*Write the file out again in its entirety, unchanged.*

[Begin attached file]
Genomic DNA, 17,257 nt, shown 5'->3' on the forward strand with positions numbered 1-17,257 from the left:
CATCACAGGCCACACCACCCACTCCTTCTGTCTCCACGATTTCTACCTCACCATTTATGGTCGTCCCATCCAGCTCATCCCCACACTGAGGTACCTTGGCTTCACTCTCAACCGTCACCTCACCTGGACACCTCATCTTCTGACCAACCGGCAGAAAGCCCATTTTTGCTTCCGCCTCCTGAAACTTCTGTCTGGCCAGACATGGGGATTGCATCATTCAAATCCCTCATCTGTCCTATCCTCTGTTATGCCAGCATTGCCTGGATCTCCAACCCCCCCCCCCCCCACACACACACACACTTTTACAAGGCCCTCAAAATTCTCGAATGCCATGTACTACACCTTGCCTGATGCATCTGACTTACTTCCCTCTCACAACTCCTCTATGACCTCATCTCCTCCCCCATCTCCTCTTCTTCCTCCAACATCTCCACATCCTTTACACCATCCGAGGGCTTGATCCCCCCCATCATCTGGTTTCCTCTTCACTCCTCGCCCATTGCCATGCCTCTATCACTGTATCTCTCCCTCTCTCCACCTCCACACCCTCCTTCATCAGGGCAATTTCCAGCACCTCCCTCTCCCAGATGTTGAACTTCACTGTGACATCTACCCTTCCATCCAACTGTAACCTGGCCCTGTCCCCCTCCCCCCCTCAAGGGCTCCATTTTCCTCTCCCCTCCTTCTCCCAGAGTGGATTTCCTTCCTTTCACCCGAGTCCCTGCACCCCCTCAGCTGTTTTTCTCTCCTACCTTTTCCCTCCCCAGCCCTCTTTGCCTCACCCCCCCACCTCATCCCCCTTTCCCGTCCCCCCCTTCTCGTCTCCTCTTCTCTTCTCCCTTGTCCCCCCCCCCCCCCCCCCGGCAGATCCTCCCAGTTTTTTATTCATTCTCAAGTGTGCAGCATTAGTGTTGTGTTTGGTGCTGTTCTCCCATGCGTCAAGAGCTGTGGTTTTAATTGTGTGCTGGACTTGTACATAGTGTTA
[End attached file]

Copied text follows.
Genomic DNA, 17,257 nt, shown 5'->3' on the forward strand with positions numbered 1-17,257 from the left:
CATCACAGGCCACACCACCCACTCCTTCTGTCTCCACGATTTCTACCTCACCATTTATGGTCGTCCCATCCAGCTCATCCCCACACTGAGGTACCTTGGCTTCACTCTCAACCGTCACCTCACCTGGACACCTCATCTTCTGACCAACCGGCAGAAAGCCCATTTTTGCTTCCGCCTCCTGAAACTTCTGTCTGGCCAGACATGGGGATTGCATCATTCAAATCCCTCATCTGTCCTATCCTCTGTTATGCCAGCATTGCCTGGATCTCCAACCCCCCCCCCCCCCACACACACACACACTTTTACAAGGCCCTCAAAATTCTCGAATGCCATGTACTACACCTTGCCTGATGCATCTGACTTACTTCCCTCTCACAACTCCTCTATGACCTCATCTCCTCCCCCATCTCCTCTTCTTCCTCCAACATCTCCACATCCTTTACACCATCCGAGGGCTTGATCCCCCCCATCATCTGGTTTCCTCTTCACTCCTCGCCCATTGCCATGCCTCTATCACTGTATCTCTCCCTCTCTCCACCTCCACACCCTCCTTCATCAGGGCAATTTCCAGCACCTCCCTCTCCCAGATGTTGAACTTCACTGTGACATCTACCCTTCCATCCAACTGTAACCTGGCCCTGTCCCCCTCCCCCCCTCAAGGGCTCCATTTTCCTCTCCCCTCCTTCTCCCAGAGTGGATTTCCTTCCTTTCACCCGAGTCCCTGCACCCCCTCAGCTGTTTTTCTCTCCTACCTTTTCCCTCCCCAGCCCTCTTTGCCTCACCCCCCCACCTCATCCCCCTTTCCCGTCCCCCCCTTCTCGTCTCCTCTTCTCTTCTCCCTTGTCCCCCCCCCCCCCCCCCCGGCAGATCCTCCCAGTTTTTTATTCATTCTCAAGTGTGCAGCATTAGTGTTGTGTTTGGTGCTGTTCTCCCATGCGTCAAGAGCTGTGGTTTTAATTGTGTGCTGGACTTGTACATAGTGTTA